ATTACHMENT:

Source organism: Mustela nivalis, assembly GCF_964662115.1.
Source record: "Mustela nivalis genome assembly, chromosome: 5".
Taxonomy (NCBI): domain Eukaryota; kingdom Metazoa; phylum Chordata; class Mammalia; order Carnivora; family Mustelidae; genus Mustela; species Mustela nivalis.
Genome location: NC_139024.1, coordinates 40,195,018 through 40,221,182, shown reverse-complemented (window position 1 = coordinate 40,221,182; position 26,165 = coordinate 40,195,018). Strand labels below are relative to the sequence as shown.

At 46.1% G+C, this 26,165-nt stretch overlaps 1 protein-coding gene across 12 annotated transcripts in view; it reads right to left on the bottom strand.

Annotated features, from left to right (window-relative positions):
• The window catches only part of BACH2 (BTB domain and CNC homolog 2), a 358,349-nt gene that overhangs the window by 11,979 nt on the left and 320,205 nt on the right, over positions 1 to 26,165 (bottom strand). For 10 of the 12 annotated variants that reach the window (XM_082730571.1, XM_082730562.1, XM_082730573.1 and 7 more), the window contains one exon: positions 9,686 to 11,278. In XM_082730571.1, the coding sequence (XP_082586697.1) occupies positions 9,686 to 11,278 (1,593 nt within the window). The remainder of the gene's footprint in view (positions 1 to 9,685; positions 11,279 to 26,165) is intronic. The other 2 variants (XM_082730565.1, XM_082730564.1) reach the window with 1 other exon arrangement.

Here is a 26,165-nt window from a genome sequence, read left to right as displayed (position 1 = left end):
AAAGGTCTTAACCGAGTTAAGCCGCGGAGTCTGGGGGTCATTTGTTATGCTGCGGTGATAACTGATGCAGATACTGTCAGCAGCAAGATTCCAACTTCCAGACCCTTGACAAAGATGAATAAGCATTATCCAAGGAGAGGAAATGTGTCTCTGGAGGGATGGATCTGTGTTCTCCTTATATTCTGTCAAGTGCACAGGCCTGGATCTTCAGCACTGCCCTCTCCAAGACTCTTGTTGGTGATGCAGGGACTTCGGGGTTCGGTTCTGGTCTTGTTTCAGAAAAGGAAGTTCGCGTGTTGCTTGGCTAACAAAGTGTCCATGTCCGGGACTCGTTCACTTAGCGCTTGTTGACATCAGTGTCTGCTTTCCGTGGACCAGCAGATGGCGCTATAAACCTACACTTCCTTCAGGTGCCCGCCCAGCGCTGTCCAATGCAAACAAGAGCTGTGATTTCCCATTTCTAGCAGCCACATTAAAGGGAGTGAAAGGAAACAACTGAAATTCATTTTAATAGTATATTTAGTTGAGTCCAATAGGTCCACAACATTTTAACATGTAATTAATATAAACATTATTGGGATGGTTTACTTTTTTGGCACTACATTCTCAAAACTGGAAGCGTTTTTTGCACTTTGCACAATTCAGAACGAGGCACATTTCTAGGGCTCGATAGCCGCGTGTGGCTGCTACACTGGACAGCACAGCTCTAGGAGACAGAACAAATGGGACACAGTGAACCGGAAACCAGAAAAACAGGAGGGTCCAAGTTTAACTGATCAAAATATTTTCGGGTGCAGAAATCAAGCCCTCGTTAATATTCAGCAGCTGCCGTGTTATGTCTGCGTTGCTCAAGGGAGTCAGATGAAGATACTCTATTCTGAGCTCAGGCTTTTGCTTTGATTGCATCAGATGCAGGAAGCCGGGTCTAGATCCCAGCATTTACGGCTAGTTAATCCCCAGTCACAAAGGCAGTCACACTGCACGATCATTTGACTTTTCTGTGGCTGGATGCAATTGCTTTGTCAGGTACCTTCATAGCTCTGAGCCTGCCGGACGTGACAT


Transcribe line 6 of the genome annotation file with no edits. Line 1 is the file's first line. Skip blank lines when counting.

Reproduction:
Annotated features, from left to right (window-relative positions):